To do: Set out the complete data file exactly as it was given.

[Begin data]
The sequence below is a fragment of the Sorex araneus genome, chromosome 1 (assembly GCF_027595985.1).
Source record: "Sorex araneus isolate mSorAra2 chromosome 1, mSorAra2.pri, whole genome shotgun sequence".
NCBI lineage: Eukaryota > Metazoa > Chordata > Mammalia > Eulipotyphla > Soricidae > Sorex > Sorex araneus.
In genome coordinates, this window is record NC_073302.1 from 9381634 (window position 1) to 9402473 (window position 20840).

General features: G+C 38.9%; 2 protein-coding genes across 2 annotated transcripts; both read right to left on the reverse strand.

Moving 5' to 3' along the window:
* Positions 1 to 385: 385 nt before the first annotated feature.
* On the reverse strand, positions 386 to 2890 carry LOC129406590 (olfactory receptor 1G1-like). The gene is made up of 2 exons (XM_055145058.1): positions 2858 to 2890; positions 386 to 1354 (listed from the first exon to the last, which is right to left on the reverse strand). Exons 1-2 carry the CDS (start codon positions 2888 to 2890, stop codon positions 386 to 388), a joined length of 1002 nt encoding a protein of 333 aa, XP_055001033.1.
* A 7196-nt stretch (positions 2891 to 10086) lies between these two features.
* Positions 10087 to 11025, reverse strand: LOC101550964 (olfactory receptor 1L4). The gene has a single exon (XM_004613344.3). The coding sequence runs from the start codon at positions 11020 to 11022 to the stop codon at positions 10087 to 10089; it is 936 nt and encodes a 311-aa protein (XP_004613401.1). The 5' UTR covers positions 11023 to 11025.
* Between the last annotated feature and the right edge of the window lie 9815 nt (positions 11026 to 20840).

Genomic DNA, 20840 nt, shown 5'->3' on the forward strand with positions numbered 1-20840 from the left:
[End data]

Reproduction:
The sequence below is a fragment of the Sorex araneus genome, chromosome 1 (assembly GCF_027595985.1).
Source record: "Sorex araneus isolate mSorAra2 chromosome 1, mSorAra2.pri, whole genome shotgun sequence".
NCBI lineage: Eukaryota > Metazoa > Chordata > Mammalia > Eulipotyphla > Soricidae > Sorex > Sorex araneus.
In genome coordinates, this window is record NC_073302.1 from 9381634 (window position 1) to 9402473 (window position 20840).

General features: G+C 38.9%; 2 protein-coding genes across 2 annotated transcripts; both read right to left on the reverse strand.

Moving 5' to 3' along the window:
* Positions 1 to 385: 385 nt before the first annotated feature.
* On the reverse strand, positions 386 to 2890 carry LOC129406590 (olfactory receptor 1G1-like). The gene is made up of 2 exons (XM_055145058.1): positions 2858 to 2890; positions 386 to 1354 (listed from the first exon to the last, which is right to left on the reverse strand). Exons 1-2 carry the CDS (start codon positions 2888 to 2890, stop codon positions 386 to 388), a joined length of 1002 nt encoding a protein of 333 aa, XP_055001033.1.
* A 7196-nt stretch (positions 2891 to 10086) lies between these two features.
* Positions 10087 to 11025, reverse strand: LOC101550964 (olfactory receptor 1L4). The gene has a single exon (XM_004613344.3). The coding sequence runs from the start codon at positions 11020 to 11022 to the stop codon at positions 10087 to 10089; it is 936 nt and encodes a 311-aa protein (XP_004613401.1). The 5' UTR covers positions 11023 to 11025.
* Between the last annotated feature and the right edge of the window lie 9815 nt (positions 11026 to 20840).

Genomic DNA, 20840 nt, shown 5'->3' on the forward strand with positions numbered 1-20840 from the left: